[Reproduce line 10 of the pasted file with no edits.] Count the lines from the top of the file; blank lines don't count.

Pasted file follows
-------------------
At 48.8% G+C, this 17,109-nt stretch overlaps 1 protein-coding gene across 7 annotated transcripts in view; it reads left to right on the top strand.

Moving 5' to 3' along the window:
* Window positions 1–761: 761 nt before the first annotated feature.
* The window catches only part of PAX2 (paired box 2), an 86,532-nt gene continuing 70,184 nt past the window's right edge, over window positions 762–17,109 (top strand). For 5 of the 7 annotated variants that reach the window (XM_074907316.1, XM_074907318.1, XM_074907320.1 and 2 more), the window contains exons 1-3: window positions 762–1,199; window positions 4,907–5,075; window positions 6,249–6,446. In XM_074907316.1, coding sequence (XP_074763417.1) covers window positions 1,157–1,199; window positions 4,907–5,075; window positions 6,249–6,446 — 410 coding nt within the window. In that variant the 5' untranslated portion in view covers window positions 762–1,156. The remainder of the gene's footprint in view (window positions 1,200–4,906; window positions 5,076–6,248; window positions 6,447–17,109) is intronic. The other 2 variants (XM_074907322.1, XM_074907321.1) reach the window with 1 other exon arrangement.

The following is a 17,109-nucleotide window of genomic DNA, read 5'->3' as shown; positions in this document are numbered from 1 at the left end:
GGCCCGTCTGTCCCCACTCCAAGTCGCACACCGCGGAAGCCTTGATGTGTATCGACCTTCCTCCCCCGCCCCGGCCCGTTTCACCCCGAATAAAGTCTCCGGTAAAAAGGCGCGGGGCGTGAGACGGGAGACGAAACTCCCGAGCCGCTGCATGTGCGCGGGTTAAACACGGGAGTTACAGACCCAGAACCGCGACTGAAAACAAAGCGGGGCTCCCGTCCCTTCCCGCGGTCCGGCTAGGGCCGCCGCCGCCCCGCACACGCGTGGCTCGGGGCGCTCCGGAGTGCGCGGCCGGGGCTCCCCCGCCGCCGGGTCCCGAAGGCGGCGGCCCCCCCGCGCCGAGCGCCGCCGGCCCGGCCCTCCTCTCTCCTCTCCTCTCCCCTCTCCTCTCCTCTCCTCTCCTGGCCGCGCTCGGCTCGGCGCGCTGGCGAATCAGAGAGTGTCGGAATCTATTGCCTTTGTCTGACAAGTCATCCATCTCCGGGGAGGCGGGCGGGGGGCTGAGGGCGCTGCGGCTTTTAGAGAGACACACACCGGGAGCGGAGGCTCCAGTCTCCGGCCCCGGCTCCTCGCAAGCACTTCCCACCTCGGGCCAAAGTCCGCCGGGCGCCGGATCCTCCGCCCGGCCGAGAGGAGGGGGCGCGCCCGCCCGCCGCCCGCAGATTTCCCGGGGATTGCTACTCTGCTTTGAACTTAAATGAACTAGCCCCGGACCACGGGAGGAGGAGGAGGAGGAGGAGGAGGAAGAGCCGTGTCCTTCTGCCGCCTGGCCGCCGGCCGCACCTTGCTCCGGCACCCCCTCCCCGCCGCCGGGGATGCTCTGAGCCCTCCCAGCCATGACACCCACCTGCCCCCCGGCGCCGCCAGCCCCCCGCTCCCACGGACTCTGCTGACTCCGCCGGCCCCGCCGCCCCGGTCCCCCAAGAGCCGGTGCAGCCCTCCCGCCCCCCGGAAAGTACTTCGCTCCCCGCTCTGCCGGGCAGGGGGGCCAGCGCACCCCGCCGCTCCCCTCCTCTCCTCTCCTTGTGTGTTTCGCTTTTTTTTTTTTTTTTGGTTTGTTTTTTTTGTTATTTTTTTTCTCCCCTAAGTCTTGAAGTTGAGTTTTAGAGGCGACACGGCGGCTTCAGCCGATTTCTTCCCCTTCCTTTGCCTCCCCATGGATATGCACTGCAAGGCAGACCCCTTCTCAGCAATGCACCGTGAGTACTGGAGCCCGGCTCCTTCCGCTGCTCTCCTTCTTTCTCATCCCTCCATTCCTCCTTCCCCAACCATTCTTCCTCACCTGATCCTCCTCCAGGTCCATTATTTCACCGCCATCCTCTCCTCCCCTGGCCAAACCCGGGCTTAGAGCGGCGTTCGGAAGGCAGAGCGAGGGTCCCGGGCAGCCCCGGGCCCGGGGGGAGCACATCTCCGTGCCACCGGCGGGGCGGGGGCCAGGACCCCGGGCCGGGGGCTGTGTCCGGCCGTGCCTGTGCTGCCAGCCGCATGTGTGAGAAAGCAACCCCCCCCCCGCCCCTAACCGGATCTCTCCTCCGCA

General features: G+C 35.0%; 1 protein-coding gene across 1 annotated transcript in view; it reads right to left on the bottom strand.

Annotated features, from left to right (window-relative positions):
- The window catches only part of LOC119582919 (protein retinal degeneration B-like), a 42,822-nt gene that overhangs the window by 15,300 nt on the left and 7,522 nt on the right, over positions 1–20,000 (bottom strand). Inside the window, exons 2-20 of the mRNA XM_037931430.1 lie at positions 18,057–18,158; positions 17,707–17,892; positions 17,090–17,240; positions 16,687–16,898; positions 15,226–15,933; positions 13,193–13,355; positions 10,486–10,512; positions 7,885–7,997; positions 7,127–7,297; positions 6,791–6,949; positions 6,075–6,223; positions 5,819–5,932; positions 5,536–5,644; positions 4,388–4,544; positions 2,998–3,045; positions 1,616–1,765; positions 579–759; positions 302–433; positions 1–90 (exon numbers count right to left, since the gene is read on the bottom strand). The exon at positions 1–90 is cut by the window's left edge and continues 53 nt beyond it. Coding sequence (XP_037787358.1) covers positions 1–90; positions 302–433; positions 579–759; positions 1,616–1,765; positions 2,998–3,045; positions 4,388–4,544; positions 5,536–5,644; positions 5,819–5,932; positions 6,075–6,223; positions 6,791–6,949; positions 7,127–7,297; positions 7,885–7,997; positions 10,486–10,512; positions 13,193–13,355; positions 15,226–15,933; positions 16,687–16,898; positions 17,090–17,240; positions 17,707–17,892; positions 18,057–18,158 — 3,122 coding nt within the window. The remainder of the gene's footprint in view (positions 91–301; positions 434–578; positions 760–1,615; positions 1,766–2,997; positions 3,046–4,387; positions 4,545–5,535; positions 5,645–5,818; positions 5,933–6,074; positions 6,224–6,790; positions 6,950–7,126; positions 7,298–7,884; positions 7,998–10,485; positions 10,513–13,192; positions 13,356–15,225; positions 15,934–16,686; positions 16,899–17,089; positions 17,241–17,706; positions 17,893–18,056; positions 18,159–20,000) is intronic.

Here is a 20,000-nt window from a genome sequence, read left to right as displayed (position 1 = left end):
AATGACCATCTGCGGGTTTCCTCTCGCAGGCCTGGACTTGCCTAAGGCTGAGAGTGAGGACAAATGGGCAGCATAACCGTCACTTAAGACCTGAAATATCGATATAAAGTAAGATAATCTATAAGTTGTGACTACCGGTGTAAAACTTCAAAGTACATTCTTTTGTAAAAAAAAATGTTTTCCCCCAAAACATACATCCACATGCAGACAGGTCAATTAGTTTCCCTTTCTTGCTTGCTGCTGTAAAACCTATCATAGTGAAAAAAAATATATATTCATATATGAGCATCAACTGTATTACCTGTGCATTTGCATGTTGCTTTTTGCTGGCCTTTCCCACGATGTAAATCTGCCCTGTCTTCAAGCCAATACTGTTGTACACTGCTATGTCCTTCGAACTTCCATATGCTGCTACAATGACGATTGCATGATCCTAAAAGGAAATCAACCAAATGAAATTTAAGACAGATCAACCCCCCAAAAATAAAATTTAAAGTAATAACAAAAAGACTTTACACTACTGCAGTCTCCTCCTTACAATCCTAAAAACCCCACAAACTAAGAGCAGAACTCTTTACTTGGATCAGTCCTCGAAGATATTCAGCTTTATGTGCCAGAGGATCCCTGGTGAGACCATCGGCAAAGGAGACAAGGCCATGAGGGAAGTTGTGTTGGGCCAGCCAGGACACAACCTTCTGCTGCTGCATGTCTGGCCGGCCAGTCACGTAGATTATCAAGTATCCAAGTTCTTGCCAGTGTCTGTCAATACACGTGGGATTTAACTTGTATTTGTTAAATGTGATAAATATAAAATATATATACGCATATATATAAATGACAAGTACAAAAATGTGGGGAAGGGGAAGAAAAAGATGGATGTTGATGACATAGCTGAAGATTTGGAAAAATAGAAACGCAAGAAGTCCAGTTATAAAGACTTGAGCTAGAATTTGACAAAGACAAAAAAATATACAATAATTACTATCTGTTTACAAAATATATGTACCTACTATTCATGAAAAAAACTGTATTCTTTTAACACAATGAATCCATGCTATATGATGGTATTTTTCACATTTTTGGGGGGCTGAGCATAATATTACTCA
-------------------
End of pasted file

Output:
Here is a 20,000-nt window from a genome sequence, read left to right as displayed (position 1 = left end):